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TOWARD A UNIFIED THEORY OF DECISION CRITERION LEARNING IN PERCEPTUAL CATEGORIZATION
 JOURNAL OF THE EXPERIMENTAL ANALYSIS OF BEHAVIOR
, 2002
"... Optimal decision criterion placement maximizes expected reward and requires sensitivity to the category base rates (prior probabilities) and payoffs (costs and benefits of incorrect and correct responding). When base rates are unequal, human decision criterion is nearly optimal, but when payoffs are ..."
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Optimal decision criterion placement maximizes expected reward and requires sensitivity to the category base rates (prior probabilities) and payoffs (costs and benefits of incorrect and correct responding). When base rates are unequal, human decision criterion is nearly optimal, but when payoffs are unequal, suboptimal decision criterion placement is observed, even when the optimal decision criterion is identical in both cases. A series of studies are reviewed that examine the generality of this finding, and a unified theory of decision criterion learning is described (Maddox & Dodd, 2001). The theory assumes that two critical mechanisms operate in decision criterion learning. One mechanism involves competition between reward and accuracy maximization: The observer attempts to maximize reward, as instructed, but also places some importance on accuracy maximization. The second mechanism involves a flatmaxima hypothesis that assumes that the observer’s estimate of the rewardmaximizing decision criterion is determined from the steepness of the objective reward function that relates expected reward to decision criterion placement. Experiments used to develop and test the theory require each observer to complete a large number of trials and to participate in all conditions of the experiment. This provides maximal control over the reinforcement history of the observer and allows a focus on individual behavioral profiles. The theory is applied to decision criterion learning problems that examine category discriminability, payoff matrix multiplication and addition effects, the optimal classifier’s independence assumption, and different types of trialbytrial feedback. In every case the theory provides a good account of the data, and, most important, provides useful insights into the psychological processes involved in decision criterion learning.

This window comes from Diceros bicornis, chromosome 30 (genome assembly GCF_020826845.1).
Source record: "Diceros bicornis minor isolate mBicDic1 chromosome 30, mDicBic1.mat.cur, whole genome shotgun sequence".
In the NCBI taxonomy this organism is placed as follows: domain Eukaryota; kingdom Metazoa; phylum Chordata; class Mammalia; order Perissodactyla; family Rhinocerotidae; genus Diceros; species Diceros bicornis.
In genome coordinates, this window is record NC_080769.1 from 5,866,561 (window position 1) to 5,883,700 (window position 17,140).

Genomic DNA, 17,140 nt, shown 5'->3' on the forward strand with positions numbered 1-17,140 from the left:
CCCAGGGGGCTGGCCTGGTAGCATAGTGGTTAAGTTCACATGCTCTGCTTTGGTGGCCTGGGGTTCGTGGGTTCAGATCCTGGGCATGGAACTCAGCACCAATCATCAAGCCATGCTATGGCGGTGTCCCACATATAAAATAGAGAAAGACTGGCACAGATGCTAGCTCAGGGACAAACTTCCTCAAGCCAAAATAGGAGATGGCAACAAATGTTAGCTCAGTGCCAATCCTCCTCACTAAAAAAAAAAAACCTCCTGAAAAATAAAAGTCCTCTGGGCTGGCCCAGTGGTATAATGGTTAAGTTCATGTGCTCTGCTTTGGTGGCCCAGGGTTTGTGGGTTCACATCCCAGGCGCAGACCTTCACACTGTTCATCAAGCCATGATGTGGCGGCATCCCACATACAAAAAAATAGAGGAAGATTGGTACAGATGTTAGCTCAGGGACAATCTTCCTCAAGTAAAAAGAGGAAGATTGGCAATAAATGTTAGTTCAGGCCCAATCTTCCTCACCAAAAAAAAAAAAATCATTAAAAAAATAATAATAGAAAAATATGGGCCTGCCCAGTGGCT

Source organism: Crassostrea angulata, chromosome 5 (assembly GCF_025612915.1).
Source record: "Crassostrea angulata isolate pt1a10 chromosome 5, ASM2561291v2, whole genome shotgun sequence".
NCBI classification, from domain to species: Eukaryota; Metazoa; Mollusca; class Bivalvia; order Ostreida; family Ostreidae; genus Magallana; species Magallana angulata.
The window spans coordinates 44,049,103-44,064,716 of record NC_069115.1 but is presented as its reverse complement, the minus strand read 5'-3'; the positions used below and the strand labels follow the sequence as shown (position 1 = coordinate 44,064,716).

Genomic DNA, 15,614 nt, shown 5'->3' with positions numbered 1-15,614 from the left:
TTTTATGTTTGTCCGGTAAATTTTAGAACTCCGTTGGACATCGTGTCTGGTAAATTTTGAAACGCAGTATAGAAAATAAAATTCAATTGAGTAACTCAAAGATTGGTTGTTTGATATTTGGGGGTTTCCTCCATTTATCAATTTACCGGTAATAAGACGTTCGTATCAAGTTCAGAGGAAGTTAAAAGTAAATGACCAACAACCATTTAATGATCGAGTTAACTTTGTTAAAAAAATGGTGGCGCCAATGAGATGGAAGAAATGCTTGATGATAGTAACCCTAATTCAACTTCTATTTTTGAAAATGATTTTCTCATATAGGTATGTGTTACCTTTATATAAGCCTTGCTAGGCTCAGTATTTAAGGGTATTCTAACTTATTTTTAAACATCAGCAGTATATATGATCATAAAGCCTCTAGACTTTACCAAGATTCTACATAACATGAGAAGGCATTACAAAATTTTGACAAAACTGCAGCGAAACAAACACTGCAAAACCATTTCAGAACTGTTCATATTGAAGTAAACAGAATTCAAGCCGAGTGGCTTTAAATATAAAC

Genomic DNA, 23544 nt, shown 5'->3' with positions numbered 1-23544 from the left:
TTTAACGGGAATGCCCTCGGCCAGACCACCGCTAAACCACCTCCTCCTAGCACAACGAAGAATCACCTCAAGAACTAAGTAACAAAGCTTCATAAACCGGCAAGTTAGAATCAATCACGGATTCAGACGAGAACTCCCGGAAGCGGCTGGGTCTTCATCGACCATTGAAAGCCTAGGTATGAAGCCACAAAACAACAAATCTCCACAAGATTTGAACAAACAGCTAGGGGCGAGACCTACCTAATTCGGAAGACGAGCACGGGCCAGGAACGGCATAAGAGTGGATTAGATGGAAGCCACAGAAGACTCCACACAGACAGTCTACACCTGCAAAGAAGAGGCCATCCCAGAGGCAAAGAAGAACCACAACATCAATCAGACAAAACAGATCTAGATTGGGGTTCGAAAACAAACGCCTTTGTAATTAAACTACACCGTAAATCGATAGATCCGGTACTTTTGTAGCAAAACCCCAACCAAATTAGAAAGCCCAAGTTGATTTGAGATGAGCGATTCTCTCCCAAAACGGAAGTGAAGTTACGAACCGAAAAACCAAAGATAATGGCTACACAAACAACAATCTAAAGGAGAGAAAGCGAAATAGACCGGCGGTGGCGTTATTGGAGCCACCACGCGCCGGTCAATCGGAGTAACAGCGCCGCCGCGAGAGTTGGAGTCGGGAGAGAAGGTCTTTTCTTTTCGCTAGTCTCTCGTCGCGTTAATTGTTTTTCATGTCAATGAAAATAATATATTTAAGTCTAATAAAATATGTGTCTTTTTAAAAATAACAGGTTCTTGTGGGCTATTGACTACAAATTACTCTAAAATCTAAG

Classification of Exemplars with Single and MultipleFeature Manifestations: The Effects of . . .
 JOURNAL OF EXPERIMENTAL PSYCHOLOGY: LEARNING, MEMORY, AND COGNITION
, 2003
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On the generality of optimal versus objective classifier feedback effects on decision criterion learning in perceptual categorization
 Memory & Cognition
"... Biased category payoff matrices engender separate reward and accuracymaximizing decision criteria. Although instructed to maximize reward, observers use suboptimal decision criteria that place greater emphasis on accuracy than is optimal. This study compared objective classifier feedback (the obj ..."